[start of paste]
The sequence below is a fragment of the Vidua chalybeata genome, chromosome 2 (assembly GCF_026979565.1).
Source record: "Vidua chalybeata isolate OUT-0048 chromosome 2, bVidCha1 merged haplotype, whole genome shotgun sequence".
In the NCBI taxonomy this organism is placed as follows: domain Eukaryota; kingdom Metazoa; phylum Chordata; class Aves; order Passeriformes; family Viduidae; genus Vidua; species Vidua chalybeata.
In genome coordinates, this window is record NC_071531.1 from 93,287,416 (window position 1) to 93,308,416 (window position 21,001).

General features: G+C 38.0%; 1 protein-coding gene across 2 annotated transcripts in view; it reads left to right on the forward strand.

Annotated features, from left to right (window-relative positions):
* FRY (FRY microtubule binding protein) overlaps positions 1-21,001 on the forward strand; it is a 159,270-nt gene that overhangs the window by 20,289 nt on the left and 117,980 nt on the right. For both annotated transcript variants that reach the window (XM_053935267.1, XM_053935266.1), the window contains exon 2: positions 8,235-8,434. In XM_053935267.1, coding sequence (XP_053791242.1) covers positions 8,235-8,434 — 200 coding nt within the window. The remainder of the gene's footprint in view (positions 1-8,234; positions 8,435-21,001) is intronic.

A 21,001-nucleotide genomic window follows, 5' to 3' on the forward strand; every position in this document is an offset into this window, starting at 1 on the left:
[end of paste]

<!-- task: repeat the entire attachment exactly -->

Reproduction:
The sequence below is a fragment of the Vidua chalybeata genome, chromosome 2 (assembly GCF_026979565.1).
Source record: "Vidua chalybeata isolate OUT-0048 chromosome 2, bVidCha1 merged haplotype, whole genome shotgun sequence".
In the NCBI taxonomy this organism is placed as follows: domain Eukaryota; kingdom Metazoa; phylum Chordata; class Aves; order Passeriformes; family Viduidae; genus Vidua; species Vidua chalybeata.
In genome coordinates, this window is record NC_071531.1 from 93,287,416 (window position 1) to 93,308,416 (window position 21,001).

General features: G+C 38.0%; 1 protein-coding gene across 2 annotated transcripts in view; it reads left to right on the forward strand.

Annotated features, from left to right (window-relative positions):
* FRY (FRY microtubule binding protein) overlaps positions 1-21,001 on the forward strand; it is a 159,270-nt gene that overhangs the window by 20,289 nt on the left and 117,980 nt on the right. For both annotated transcript variants that reach the window (XM_053935267.1, XM_053935266.1), the window contains exon 2: positions 8,235-8,434. In XM_053935267.1, coding sequence (XP_053791242.1) covers positions 8,235-8,434 — 200 coding nt within the window. The remainder of the gene's footprint in view (positions 1-8,234; positions 8,435-21,001) is intronic.

A 21,001-nucleotide genomic window follows, 5' to 3' on the forward strand; every position in this document is an offset into this window, starting at 1 on the left: